Nurses at Kelowna General Hospital say while they are happy with new buildings that opened there last weekend, they feel more nurses need to be added to the staff to adequately provide “safe” patient care at the hospital.
About 40 nurses rallied outside the new Centennial Tower at KGH on Wednesday afternoon, with B.C. Nurses’ Union regional chairwoman Laurie Munday calling the lack of additional nurses a “huge oversight.”
“You need the right number of nurses at the right time to look after patients,” she said.
But Tracy McDonald, heath services administrator at KGH disputed Munday’s claim that no extra staff were added as a result of the opening of the new six-storey tower and new clinical services building.
She said of the 18.7 new positions that have been added as a result of the expansion, 10 are nurses.
“We are aware of the concerns of the BCNU,” said McDonald. “And we have increased staff with the addition of the Centennial Building.”
The building holds several relocated KGH departments, including the emergency and ambulatory care departments and psychiatric care unit. It also includes two relocated patient-care units.
At the rally, Munday said while the aim of the hospital should be a ratio of four patients for every nurse, currently the ratio stands at seven or eight patients for every nurse.
However, McDonald said when the hospital budgets its allocation of staff, it does so with the aim of four patients per nurse.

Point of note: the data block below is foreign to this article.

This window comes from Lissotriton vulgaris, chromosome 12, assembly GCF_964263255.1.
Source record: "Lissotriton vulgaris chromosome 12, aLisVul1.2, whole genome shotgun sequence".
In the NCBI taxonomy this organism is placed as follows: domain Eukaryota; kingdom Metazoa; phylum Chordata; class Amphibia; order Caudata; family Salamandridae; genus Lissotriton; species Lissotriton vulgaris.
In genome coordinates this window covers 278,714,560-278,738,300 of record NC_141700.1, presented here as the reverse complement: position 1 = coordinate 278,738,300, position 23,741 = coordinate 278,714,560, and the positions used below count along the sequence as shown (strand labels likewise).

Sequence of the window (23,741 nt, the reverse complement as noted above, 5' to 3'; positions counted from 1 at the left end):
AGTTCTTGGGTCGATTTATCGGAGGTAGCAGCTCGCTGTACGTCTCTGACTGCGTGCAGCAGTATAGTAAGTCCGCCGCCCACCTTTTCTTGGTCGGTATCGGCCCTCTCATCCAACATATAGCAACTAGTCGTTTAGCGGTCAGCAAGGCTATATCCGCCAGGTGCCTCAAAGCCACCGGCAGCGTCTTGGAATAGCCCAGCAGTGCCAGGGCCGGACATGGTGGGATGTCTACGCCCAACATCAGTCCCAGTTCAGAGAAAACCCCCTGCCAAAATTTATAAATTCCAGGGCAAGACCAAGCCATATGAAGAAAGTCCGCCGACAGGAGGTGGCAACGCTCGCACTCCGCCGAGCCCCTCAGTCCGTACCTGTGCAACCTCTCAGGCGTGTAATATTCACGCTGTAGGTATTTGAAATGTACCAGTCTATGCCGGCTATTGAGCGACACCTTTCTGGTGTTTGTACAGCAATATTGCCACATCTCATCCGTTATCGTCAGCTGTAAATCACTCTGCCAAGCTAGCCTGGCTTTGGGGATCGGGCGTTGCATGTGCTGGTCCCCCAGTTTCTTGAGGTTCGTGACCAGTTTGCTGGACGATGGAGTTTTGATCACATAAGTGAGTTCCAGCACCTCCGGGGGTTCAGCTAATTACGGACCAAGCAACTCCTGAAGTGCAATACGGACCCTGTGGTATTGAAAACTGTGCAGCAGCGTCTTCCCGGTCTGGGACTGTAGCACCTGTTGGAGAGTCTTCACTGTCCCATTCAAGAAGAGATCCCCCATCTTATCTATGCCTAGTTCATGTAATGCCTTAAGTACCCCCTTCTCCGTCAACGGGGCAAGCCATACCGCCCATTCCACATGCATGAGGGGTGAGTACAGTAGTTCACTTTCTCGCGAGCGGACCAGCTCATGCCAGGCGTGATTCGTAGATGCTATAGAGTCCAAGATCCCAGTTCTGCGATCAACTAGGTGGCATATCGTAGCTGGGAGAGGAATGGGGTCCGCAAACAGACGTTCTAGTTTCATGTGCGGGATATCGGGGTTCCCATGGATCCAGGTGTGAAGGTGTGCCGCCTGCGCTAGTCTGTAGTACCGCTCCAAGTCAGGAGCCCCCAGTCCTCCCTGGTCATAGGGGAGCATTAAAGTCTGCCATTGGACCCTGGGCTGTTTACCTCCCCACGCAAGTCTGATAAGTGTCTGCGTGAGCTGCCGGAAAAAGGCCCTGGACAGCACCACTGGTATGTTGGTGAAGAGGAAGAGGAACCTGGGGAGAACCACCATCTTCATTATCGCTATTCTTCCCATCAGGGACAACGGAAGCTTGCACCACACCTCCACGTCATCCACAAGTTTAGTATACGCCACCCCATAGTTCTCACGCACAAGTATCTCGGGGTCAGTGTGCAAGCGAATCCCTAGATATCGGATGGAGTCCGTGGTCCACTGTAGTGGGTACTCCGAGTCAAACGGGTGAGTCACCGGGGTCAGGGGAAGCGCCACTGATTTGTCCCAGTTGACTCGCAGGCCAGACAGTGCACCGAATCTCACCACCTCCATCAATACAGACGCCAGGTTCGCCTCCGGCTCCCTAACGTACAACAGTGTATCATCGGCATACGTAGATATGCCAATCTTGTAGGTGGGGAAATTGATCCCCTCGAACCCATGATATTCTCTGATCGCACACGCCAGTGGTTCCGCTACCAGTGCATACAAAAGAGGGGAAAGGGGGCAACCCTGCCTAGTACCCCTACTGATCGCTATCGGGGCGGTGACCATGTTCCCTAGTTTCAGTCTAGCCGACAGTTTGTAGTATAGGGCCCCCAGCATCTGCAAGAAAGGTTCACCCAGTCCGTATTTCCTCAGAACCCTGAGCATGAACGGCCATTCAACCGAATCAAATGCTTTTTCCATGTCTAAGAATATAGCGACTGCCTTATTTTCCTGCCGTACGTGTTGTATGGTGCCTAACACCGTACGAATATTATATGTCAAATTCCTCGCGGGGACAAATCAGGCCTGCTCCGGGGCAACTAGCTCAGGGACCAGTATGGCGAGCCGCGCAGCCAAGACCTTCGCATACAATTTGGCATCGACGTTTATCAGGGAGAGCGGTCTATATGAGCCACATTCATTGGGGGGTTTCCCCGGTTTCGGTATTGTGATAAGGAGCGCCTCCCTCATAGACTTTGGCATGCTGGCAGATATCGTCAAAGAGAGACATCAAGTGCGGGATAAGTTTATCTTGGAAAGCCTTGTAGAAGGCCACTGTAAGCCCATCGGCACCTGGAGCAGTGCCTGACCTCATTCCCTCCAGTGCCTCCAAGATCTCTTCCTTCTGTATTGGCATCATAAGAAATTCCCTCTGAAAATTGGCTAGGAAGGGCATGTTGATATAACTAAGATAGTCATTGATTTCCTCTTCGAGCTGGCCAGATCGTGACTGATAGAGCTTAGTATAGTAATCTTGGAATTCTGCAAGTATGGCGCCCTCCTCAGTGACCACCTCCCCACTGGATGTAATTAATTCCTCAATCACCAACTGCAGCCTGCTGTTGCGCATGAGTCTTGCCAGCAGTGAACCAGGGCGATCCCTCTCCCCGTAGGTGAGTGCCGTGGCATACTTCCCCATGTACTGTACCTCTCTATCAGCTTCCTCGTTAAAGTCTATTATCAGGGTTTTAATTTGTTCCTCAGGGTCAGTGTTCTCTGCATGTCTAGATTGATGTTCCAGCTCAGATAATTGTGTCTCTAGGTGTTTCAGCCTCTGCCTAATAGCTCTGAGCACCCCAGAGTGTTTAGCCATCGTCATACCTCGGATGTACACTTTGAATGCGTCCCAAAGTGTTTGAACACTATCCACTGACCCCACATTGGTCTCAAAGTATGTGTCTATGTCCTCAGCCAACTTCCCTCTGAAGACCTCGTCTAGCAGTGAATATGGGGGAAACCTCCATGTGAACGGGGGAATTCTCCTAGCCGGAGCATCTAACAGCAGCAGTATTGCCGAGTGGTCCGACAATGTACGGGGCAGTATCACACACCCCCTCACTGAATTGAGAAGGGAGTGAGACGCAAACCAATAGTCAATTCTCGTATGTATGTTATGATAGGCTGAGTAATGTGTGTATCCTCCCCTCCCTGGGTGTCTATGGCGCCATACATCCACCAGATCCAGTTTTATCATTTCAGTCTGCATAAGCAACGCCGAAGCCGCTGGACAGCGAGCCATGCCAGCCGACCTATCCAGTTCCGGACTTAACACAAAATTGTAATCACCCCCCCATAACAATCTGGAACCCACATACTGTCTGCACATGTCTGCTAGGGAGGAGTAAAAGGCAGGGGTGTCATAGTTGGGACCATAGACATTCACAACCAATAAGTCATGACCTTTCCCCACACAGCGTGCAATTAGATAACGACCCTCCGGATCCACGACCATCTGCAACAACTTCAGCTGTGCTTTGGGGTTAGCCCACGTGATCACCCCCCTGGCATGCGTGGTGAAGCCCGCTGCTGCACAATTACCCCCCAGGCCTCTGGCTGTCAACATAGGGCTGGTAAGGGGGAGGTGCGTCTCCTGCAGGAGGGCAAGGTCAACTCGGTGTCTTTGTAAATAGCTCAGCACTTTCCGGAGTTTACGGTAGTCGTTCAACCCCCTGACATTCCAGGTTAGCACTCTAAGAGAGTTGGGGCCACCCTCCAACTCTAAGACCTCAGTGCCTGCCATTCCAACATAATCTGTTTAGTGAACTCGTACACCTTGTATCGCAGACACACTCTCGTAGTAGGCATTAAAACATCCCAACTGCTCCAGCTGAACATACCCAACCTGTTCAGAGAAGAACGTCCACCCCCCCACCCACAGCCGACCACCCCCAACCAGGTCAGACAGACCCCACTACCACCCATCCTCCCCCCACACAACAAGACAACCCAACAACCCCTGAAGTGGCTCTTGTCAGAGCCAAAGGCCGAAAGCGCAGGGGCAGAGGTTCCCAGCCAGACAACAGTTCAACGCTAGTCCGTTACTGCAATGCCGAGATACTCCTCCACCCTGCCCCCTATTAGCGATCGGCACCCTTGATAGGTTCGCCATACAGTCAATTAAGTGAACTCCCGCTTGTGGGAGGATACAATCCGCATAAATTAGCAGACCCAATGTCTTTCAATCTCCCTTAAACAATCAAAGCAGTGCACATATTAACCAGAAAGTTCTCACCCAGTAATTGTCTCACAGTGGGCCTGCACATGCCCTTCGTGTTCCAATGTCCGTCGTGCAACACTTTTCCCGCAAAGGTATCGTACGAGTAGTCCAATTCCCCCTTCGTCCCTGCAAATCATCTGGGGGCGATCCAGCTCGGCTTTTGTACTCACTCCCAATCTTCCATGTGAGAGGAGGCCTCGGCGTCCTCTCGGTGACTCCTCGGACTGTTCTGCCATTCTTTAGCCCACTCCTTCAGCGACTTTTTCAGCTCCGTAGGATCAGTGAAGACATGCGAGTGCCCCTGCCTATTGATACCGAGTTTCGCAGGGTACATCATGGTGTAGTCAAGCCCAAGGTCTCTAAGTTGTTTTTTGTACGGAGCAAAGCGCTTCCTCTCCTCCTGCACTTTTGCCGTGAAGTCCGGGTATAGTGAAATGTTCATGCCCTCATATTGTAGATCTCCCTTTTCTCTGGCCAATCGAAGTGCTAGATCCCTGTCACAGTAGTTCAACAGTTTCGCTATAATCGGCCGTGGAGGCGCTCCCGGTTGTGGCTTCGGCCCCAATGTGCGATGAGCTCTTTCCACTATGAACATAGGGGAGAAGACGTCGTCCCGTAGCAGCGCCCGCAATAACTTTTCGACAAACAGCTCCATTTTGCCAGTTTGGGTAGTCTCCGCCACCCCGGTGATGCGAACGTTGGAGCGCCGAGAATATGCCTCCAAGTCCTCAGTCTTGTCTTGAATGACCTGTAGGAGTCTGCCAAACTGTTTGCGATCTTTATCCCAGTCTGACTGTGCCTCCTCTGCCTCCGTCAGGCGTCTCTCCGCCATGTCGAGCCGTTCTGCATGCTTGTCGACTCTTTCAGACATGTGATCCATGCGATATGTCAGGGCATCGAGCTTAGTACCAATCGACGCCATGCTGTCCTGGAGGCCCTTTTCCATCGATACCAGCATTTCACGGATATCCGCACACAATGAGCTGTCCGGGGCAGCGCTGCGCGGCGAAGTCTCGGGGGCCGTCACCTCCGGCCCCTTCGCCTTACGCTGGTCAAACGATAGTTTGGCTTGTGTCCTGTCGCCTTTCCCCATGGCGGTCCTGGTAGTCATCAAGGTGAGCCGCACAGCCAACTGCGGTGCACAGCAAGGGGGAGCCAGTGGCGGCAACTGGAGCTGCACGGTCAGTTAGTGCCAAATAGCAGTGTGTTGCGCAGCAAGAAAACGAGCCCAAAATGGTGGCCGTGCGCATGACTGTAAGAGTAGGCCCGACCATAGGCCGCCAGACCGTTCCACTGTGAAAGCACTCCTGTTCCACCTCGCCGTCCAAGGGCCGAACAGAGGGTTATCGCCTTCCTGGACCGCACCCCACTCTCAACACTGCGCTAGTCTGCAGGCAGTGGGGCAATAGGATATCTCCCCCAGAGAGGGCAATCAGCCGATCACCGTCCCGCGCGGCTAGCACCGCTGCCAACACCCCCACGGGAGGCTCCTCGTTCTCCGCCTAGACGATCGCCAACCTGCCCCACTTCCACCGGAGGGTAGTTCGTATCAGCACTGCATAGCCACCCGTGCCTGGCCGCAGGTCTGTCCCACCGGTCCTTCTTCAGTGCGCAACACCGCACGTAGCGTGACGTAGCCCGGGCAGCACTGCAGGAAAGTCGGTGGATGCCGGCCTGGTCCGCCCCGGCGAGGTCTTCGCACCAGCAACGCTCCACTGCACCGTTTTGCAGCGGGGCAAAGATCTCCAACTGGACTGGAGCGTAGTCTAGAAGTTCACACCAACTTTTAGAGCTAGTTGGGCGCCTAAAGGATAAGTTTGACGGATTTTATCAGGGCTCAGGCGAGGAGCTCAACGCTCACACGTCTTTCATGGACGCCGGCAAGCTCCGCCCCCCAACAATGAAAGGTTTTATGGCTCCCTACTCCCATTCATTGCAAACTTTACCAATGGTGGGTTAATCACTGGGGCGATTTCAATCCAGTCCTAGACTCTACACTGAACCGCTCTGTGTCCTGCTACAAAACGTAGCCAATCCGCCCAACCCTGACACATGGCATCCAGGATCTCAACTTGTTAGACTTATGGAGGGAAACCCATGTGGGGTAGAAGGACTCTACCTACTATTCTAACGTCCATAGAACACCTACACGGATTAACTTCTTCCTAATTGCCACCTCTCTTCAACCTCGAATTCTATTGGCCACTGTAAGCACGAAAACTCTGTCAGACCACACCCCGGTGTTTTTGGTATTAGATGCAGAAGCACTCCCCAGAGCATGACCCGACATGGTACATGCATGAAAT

The new buildings at KGH opened with much fanfare last weekend with a week-long move from several other areas of the hospital into the new tower and clinical support building culminating Sunday with the transfer of 59 patients. They moved from other parts of the hospital — mainly the old Pandosy building — to the Centennial Tower.
The Pandosy Building is slated to be demolished to make room for the new Interior Heart and Surgical Centre, which will make KGH the fifth full cardiac care hospital in B.C.
Munday said by rallying outside the hospital, launching an on-line petition campaign and calling on the government for more health care funding, nurses are not only standing up for their colleagues at KGH and other hospitals across Interior Health, they are also standing up for patients and patient care.
Muday said the province needs to recognize KGH is a regional facility that provides services to than just the Central Okanagan and it needs to be funded as such.
“We are a tertiary hospital, meaning we treat patients from across the southern Interior,” said Munday, who has been a nurse at KGH for 27 years.
She said despite the hundreds of millions of dollars that have been pumped into KGH in recent years for the construction of additional space and facilities, it is not uncommon to still see patients in beds in hallways at the hospital.
“The lack of nurses is affecting safe patient care,” she said.
KGH currently has about 700 nurses on staff, according to the union.